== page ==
SLO County raises management salaries, cuts services

July 2, 2019

SLO County Administrator Wade Horton


At a time in which San Luis Obispo County government is tightening its belt, the county has a staffer who collects more than $500,000 a year in total pay, while another six employees receive more than $300,000 in compensation and 80 workers make more than $200,0000, according to a database of California public employees’ salaries and benefits.

Last year, SLO County government had its first ever workers strike, despite awarding raises to employees at a time it was faced with a budget shortfall. Now, additional raises for management employees are taking effect, just two weeks after the county narrowly managed to close a $2.8 million gap and balance its budget for the upcoming fiscal year.

In June, the county adopted a $639.6 million budget that includes numerous cost-cutting measures. In order to avoid operating at a loss, the county is considering spending one-time reserves; deferring maintenance and capital improvement projects; enacting a hiring freeze; and offering existing workers time off and early retirement, according to a budget balancing report.

Yet on Monday, management employees received 2 percent raises, marking their second consecutive year of receiving pay increases.

In addition, 35 percent of management employees were awarded equity raises on top of the 2 percent increases in pay, with several workers receiving raises of more than 10 percent.

“Revenues are flattening, and our costs, including employee costs, are not,” SLO County Human Resources Director Tami Douglas-Schatz said.

Douglas-Schatz, who collected more than $250,000 in compensation last year, received a 7.82 percent salary increase on Monday, according to a list of raises provided by her office.

In 2018, M. Daisy Ilano-Ramos, the medical director of County Mental Health, received $531,608 in total pay, according to Transparent California. Ilano-Ramos’ $292,766 base salary was also the highest among SLO County employees last year, and it exceeded the total compensation of nearly every other employee in the county.

Ilano-Ramos has now collected more than half a million dollars from the county in consecutive years. In 2017, the mental health medial director received $506,695 in total pay. Her yearly pay has increased by more than $100,000 over a four-year span, rising from $409,647 in 2014 to more than $530,000 last year.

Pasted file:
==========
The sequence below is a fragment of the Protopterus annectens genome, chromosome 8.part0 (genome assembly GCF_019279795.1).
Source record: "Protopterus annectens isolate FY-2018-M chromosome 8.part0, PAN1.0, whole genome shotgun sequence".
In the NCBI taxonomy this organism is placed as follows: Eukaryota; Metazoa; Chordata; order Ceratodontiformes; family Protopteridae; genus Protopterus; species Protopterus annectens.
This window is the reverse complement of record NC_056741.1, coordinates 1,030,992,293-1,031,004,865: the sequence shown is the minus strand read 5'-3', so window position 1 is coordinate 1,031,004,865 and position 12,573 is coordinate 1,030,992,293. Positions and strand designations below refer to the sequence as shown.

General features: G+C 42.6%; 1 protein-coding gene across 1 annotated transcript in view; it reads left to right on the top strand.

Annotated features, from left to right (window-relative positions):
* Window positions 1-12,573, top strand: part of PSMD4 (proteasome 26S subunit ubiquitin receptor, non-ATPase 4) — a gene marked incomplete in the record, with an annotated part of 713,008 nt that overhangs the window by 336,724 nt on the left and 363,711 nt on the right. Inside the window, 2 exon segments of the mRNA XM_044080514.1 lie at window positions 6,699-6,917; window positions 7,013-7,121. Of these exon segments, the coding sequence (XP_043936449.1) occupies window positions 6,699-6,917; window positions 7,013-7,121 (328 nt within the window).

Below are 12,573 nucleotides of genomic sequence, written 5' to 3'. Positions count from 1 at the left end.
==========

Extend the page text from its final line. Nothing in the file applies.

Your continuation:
Staff psychiatrist Anup Sidhu received the second highest pay among SLO County workers, earning $416,784, including $267,790 in salary. A statewide shortage of psychiatrists is said to be a primary factor in the high salaries of Ilano-Ramos and Sidhu.

Sheriff Ian Parkinson collected the third highest total, receiving $325,902 in pay from the county. Parkinson also collects a pension from the city of San Luis Obispo, which amounted to $128,752 in 2018. When combining his pay from San Luis Obispo County and his pension from the city of SLO, Parkinson received $454,653 in compensation in 2018.

County Counsel Rita Neal received $321,956 in pay last year, followed by District Attorney Dan Dow, who collected $320,934. County Administrative Officer Wade Horton received $315,117, and Public Health Officer Penny Borenstein made $312,986 in compensation.

Among county supervisors, Bruce Gibson received the highest pay, narrowly topping his liberal ally on the board, Supervisor Adam Hill. Gibson received $142,561 in pay, while Hill collected $142,361.

Hill, though, collected more in benefits than Gibson. Hill received $49,676 in benefits, while Gibson’s benefits totaled $45,702.

Gibson and Hill have regularly collected more in benefits than their conservative counterparts on the board of supervisors.

Supervisor Debbie Arnold received the third highest pay among board members, earning $134,592 in 2018. Arnold’s benefits totaled $34,211.

Following Arnold, Supervisor Lynn Compton received $112,698 in pay, including $21,182 in benefits. Supervisor John Peschong earned the least among board members, receiving $106,165 in pay, including $20,050 in benefits.

In all, the county employed 3,459 workers, 2,684 of whom were full-time employees. The median compensation for a full-time, year-round county employee was $95,627, according to Transparent California.

Employee compensation totaled $289.9 million in 2018, accounting for nearly half of the county’s budget.

On Monday, several management employees received large raises, which the county says are deserved because the workers had been underpaid compared to individuals in comparable positions at other government agencies.

Among those who received sizable raises, County Auditor-Controller Jim Hamilton received a 10.76 percent pay increase, according to a list of salary adjustments. In 2018, Hamilton received $210,300 in pay, despite spending most of the year as the deputy to Jim Erb, who retired in December. The new assistant auditor-controller, who replaced Hamilton, received a 10.11 percent raise on Monday.